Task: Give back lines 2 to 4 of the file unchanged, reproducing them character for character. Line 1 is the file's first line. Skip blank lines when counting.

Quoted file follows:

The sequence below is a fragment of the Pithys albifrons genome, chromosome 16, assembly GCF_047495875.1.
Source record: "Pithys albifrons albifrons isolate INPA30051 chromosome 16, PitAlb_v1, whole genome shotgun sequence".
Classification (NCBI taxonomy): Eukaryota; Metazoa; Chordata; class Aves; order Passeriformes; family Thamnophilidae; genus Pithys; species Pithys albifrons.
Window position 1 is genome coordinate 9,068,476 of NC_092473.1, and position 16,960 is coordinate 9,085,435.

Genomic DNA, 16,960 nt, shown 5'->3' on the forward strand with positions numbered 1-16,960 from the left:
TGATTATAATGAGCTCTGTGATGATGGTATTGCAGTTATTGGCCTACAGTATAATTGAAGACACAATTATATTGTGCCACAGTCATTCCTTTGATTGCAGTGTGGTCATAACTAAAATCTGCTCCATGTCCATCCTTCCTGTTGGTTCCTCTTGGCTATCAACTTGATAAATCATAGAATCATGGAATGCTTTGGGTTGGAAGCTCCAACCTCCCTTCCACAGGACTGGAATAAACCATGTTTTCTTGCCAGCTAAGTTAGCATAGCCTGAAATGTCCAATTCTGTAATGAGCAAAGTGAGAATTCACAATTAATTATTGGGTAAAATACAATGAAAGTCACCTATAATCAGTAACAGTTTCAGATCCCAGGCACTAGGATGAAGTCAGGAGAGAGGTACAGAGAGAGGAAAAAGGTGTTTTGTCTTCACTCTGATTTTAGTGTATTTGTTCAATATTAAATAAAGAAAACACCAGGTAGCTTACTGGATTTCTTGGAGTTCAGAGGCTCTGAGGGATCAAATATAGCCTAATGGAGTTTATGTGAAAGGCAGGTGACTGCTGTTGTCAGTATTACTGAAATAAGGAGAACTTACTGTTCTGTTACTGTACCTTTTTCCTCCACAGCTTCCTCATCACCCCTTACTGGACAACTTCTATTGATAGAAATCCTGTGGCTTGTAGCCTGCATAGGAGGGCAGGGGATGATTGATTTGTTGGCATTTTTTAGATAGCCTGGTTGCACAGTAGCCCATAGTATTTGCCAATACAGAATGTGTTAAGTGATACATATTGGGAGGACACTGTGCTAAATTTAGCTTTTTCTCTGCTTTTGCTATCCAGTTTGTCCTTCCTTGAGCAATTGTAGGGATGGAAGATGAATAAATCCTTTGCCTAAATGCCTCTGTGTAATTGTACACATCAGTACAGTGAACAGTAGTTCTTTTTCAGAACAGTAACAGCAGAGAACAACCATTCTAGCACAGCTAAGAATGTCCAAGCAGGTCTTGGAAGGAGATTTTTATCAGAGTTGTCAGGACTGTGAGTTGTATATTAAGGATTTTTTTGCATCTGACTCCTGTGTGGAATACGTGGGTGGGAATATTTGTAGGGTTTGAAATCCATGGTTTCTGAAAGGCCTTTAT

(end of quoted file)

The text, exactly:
Source record: "Pithys albifrons albifrons isolate INPA30051 chromosome 16, PitAlb_v1, whole genome shotgun sequence".
Classification (NCBI taxonomy): Eukaryota; Metazoa; Chordata; class Aves; order Passeriformes; family Thamnophilidae; genus Pithys; species Pithys albifrons.
Window position 1 is genome coordinate 9,068,476 of NC_092473.1, and position 16,960 is coordinate 9,085,435.